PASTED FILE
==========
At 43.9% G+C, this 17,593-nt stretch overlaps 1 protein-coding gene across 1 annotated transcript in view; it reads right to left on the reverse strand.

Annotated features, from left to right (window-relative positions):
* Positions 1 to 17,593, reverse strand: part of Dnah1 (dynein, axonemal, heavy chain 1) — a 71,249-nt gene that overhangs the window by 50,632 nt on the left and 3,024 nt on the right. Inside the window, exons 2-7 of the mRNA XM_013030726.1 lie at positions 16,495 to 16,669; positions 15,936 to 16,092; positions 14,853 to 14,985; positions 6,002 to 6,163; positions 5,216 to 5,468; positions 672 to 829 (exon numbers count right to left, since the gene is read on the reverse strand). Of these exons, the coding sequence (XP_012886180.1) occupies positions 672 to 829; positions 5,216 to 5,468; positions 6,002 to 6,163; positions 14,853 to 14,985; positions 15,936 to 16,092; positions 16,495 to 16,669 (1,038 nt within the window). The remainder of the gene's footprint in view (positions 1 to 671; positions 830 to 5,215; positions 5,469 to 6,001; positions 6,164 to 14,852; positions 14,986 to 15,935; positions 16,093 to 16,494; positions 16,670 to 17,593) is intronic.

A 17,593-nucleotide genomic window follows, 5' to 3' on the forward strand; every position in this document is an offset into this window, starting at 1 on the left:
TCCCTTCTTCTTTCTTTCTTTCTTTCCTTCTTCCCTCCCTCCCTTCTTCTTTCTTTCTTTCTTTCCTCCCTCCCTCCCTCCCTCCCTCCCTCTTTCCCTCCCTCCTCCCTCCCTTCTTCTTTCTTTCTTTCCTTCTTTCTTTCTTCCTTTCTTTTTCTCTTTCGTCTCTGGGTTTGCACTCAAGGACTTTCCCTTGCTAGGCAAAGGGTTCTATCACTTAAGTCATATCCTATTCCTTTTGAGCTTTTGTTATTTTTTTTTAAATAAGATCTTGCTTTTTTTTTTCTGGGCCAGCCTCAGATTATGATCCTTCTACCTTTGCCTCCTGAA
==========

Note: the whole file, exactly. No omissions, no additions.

At 43.9% G+C, this 17,593-nt stretch overlaps 1 protein-coding gene across 1 annotated transcript in view; it reads right to left on the reverse strand.

Annotated features, from left to right (window-relative positions):
* Positions 1 to 17,593, reverse strand: part of Dnah1 (dynein, axonemal, heavy chain 1) — a 71,249-nt gene that overhangs the window by 50,632 nt on the left and 3,024 nt on the right. Inside the window, exons 2-7 of the mRNA XM_013030726.1 lie at positions 16,495 to 16,669; positions 15,936 to 16,092; positions 14,853 to 14,985; positions 6,002 to 6,163; positions 5,216 to 5,468; positions 672 to 829 (exon numbers count right to left, since the gene is read on the reverse strand). Of these exons, the coding sequence (XP_012886180.1) occupies positions 672 to 829; positions 5,216 to 5,468; positions 6,002 to 6,163; positions 14,853 to 14,985; positions 15,936 to 16,092; positions 16,495 to 16,669 (1,038 nt within the window). The remainder of the gene's footprint in view (positions 1 to 671; positions 830 to 5,215; positions 5,469 to 6,001; positions 6,164 to 14,852; positions 14,986 to 15,935; positions 16,093 to 16,494; positions 16,670 to 17,593) is intronic.

A 17,593-nucleotide genomic window follows, 5' to 3' on the forward strand; every position in this document is an offset into this window, starting at 1 on the left:
TCCCTTCTTCTTTCTTTCTTTCTTTCCTTCTTCCCTCCCTCCCTTCTTCTTTCTTTCTTTCTTTCCTCCCTCCCTCCCTCCCTCCCTCCCTCTTTCCCTCCCTCCTCCCTCCCTTCTTCTTTCTTTCTTTCCTTCTTTCTTTCTTCCTTTCTTTTTCTCTTTCGTCTCTGGGTTTGCACTCAAGGACTTTCCCTTGCTAGGCAAAGGGTTCTATCACTTAAGTCATATCCTATTCCTTTTGAGCTTTTGTTATTTTTTTTTAAATAAGATCTTGCTTTTTTTTTTCTGGGCCAGCCTCAGATTATGATCCTTCTACCTTTGCCTCCTGAA